By BRAD CONNERS
Brad Conners is vice president of the Santa Rosa Police Officers’ Association.
Recent media articles have pointed to the city of Vallejo and now possibly the city of Rohnert Park as examples of cities falling into budget ruins due to the benefits and retirements earned by public safety employees.
The Sunday Press Democrat article (“The burden of benefits”) by reporter Jeremy Hay suggests that Rohnert Park may fall into bankruptcy just as Vallejo has. Like Vallejo, they are choosing to blame it on employees, mainly police officers and firefighters.
Rohnert Park Police Officers Association President Dale Utecht attempts to point out something the news sources seem to fail to recognize: The benefits and retirements that many police officers and firefighters receive are negotiated benefits.
In the early 2000s, there was a trend among public safety labor groups to negotiate for 3 percent at 50 retirement. What this means is that once an employee reaches 50 years old, he or she is eligible to retire at 3 percent times the number of years of service, to a maximum of 90 percent of their last, highest-paid year.
At that time, the 3 percent at 50 benefit was taken in lieu of salary increases. The only way for an employee to retire at 50 years old with 90 percent is for that employee to have started when he/she was 20 years old, or for him/her to “buy back” military time, etc. Otherwise, most employees either suffer disability retirement earlier in their careers due to the physical and mental demands of their jobs, work well into their 50s, or retire at less than the full benefit.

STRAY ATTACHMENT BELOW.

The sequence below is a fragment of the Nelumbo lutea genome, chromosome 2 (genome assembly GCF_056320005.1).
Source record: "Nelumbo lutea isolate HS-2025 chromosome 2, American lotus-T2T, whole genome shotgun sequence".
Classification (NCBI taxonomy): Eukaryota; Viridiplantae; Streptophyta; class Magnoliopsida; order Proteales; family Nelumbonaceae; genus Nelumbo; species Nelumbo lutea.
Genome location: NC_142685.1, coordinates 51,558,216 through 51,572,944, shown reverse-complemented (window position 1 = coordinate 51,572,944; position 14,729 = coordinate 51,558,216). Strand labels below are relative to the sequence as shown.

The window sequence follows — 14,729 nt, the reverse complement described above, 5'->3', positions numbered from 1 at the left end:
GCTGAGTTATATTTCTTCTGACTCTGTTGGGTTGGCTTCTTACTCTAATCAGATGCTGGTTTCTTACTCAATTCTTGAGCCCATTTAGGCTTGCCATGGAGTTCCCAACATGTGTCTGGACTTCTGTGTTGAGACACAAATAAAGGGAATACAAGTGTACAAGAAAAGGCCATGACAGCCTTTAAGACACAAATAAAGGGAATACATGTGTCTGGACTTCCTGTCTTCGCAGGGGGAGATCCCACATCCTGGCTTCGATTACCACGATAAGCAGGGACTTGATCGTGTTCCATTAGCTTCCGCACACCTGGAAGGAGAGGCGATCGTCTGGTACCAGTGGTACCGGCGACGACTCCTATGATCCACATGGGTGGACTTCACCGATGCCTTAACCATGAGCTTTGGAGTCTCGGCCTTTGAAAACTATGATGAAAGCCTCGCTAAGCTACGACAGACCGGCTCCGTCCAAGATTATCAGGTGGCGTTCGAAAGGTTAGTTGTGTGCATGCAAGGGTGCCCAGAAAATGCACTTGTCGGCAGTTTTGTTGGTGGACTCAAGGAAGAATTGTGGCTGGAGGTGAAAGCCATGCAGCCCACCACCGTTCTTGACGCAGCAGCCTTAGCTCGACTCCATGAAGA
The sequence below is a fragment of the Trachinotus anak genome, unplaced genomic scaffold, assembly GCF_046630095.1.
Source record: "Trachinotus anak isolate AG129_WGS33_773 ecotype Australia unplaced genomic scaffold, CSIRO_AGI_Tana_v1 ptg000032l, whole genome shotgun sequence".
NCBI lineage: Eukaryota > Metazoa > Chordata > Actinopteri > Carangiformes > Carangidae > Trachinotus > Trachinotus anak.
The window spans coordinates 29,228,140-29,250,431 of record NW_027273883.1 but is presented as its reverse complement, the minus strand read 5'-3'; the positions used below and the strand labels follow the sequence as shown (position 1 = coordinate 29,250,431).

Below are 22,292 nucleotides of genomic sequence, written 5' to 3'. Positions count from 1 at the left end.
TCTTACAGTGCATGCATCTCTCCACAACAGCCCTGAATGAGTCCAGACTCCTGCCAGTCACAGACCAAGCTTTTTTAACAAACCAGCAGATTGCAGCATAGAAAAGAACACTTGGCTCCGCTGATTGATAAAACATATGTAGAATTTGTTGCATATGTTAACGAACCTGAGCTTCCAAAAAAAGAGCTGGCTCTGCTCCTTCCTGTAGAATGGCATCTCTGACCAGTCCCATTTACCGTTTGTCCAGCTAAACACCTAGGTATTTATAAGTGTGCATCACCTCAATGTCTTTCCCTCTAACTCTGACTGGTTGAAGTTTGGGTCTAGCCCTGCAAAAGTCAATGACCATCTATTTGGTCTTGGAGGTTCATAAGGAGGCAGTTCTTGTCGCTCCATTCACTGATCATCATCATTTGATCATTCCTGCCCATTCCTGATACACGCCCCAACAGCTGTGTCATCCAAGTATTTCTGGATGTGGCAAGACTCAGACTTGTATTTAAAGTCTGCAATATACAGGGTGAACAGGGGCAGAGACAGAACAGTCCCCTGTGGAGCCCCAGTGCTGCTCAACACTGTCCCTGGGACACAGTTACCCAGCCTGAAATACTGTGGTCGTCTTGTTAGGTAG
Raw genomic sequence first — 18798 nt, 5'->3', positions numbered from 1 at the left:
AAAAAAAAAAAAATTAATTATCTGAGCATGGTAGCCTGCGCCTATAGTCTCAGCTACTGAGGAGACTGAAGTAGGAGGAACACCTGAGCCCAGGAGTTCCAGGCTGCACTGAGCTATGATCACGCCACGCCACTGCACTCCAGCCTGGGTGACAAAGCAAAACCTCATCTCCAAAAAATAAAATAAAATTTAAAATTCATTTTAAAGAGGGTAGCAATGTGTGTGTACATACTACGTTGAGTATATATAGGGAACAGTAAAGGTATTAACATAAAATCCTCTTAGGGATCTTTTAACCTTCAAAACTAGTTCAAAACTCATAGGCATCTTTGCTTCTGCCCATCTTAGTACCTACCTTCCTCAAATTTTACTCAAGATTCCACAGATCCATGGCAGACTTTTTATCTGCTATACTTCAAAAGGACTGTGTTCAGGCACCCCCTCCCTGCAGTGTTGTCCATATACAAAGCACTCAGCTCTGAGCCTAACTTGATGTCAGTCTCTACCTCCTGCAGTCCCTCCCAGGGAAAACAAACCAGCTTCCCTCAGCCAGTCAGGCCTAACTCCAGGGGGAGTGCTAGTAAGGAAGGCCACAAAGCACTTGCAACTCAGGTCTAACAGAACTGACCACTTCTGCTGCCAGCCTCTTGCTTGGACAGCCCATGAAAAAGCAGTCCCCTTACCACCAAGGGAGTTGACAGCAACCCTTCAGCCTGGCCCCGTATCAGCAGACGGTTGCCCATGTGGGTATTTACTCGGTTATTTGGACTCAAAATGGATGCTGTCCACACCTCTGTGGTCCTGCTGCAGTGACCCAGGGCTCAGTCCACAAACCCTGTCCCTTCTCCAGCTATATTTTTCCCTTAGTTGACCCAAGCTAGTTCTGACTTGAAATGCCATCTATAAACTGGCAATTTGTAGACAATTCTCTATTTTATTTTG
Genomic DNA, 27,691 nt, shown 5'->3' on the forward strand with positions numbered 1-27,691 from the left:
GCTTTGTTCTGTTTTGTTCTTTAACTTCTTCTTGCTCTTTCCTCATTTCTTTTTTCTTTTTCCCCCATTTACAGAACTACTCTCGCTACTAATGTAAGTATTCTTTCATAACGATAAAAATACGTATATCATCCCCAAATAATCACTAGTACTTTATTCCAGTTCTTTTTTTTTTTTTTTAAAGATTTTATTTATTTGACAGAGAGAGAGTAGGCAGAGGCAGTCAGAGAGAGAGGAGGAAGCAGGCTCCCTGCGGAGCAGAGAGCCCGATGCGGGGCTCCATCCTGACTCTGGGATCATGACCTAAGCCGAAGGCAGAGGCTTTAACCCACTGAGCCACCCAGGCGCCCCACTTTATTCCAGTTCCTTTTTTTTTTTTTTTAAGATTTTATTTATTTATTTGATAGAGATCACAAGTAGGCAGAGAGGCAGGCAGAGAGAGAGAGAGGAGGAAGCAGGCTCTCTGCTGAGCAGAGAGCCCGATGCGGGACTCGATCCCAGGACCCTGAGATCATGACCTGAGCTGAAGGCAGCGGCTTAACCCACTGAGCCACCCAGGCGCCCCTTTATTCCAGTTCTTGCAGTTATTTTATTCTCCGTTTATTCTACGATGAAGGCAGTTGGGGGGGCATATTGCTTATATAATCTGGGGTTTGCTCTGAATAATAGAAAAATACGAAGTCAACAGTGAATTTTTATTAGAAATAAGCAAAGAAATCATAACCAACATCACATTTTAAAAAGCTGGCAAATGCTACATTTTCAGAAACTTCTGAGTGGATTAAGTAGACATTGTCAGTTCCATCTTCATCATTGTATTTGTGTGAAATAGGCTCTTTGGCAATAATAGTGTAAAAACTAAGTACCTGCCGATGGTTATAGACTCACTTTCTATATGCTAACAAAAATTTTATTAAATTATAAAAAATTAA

The fact of the matter is this: The professions of law enforcement and fire protection were finally recognized as “professions” several years ago and have since been compensated accordingly. Public policy-makers, at long last, recognized the amount of skill and knowledge required to effectively perform these jobs as well as the amount of liability and stress taken on by these employees.
The average life expectancy of a police officer or firefighter is consistently about 10 years less than the average person in other professions. If you are strictly a numbers person, you could then do the math and realize that the sum of our retirement payouts is likely not that different from those of other workers.
In times of budget crisis, it is easy to point fingers at the areas of municipal government that cost the most. The largest piece of the pie will always be taken by public safety departments. We are the only 24/7 operations in nearly every city and county, so our costs are not only higher for pay and benefits but also for a lot of our equipment and other expenses because of the amount of time that they’re used.
We have heard and read time and time again through news sources that municipalities are broke because of the cost of their employees, particularly public safety employees. When you hear or read that, please consider the rest of the information that is all too often overlooked. Your public employees are your neighbors. We are invested in the communities we serve. Our salaries, benefits and retirements were negotiated fairly.
Nearly all of us have made concessions to help out our employers, and we are still willing to look for ways to help, but we still ask to be paid fairly in comparison to other professionals in our respective fields.
If you have questions about these topics, please don’t hesitate to contact the leaders of your public safety labor groups so that you are able to come to an informed opinion.
We catch the bad guys; we are not the bad guys. We put out the fires; we don’t light them.